How much do you weigh? … if that question isn’t too impertinent.
Actually the question is a bit open ended because it doesn’t specify where you are when you measure your weight.
That’s a detail that could become important in the near future when the Musk-Bezos-Branson Bazillionaire space race really kicks off.
You could, in all honesty, hop on the bathroom scales here on Earth and read, for example, 120kg, then divide that by six to get your weight as it would be on the Moon.
Then, when some rude colleague asks how much you weigh, you can tell them truthfully that you weigh 20kg.
You’d only need to provide the pesky Moon detail if you are too slow getting out of the lunch room or if they are quick enough to notice that your great lumbering frame weighs plenty more than the equivalent of a water-cooler bottle.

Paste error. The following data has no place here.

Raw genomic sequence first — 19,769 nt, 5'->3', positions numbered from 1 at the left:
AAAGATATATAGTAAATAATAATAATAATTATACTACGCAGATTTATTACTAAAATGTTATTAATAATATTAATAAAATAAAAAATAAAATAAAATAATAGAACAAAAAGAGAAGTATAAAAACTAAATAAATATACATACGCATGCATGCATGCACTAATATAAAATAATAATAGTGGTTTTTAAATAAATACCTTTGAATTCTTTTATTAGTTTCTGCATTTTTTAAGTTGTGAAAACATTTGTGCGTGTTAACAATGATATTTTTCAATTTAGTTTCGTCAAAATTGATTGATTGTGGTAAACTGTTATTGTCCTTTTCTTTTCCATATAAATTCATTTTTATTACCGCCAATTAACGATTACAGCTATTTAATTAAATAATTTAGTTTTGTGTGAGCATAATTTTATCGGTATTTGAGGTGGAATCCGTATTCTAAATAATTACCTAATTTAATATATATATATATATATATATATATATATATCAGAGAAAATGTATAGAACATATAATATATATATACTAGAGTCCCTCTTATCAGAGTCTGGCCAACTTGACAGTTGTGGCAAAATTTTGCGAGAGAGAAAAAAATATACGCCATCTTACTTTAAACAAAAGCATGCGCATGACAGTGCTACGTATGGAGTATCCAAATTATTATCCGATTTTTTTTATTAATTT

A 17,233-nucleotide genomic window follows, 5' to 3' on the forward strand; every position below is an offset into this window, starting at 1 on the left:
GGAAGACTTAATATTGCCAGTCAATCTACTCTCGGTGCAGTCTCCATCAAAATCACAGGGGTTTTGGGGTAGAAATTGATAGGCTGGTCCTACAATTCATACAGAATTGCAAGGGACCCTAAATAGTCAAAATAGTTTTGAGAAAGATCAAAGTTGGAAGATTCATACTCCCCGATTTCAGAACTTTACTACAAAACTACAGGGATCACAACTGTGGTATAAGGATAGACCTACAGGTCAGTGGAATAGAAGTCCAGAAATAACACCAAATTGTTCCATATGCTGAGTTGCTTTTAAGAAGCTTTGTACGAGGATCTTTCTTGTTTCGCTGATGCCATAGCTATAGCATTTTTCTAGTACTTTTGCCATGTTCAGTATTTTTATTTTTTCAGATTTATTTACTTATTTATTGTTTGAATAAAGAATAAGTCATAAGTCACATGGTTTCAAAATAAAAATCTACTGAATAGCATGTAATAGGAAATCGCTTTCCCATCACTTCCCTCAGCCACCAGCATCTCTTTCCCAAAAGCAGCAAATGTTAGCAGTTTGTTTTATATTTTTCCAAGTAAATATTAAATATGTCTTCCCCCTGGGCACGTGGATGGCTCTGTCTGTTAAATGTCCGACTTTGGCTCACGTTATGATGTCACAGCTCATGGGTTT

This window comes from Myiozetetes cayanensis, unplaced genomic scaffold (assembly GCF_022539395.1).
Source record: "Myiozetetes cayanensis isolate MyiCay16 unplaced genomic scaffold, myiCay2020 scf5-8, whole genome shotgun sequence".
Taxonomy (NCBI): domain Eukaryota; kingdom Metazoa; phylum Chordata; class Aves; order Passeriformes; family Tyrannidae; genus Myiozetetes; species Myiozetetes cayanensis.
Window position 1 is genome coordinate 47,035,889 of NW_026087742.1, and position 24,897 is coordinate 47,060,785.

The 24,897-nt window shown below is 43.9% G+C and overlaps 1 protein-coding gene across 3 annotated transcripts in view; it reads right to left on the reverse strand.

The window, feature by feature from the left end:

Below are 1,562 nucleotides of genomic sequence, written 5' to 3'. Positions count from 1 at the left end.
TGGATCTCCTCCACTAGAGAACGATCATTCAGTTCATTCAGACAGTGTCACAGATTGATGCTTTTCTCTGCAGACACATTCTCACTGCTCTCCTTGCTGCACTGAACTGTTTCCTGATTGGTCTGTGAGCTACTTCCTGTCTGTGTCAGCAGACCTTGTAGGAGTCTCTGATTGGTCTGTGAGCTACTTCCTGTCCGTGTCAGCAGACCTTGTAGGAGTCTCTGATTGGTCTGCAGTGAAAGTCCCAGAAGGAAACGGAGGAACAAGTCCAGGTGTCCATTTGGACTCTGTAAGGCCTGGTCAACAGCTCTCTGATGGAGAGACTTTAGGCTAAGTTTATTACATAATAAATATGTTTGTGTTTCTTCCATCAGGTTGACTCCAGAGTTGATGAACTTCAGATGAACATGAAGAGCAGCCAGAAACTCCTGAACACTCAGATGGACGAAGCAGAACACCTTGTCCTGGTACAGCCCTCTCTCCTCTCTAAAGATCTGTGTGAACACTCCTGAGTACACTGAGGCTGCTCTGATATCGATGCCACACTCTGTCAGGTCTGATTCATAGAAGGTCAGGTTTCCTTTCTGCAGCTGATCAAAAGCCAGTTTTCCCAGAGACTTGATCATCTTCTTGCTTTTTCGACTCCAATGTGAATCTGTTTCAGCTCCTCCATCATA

When you think about it, by asking your weight they are sneakily asking about your mass. And that’s not the mass favored by people in religious circles, or even pentagrams (let’s not be shapeist).
This mass is the one popularised by your high school science teacher.
Einstein’s famous equation, E=mc2 means that if you take a bit of mass, say half a gram, and multiply it by a very, very big number, you get the amount of energy it contains.
For half a gram of stuff, that’s equivalent to the energy of an atomic bomb.
When someone asks about your mass, they are sneakily trying to get you to admit to how much stuff your body is made of.
Which is a dumb question because they are looking at your stuff (or stuffing) when they ask it.
But amazingly, mass isn’t just the stuff you are made of but mainly the energy that is holding it all together.
And that brings us back to Einstein and how mass is really energy. But we just don’t have the space … or the time … or the energy.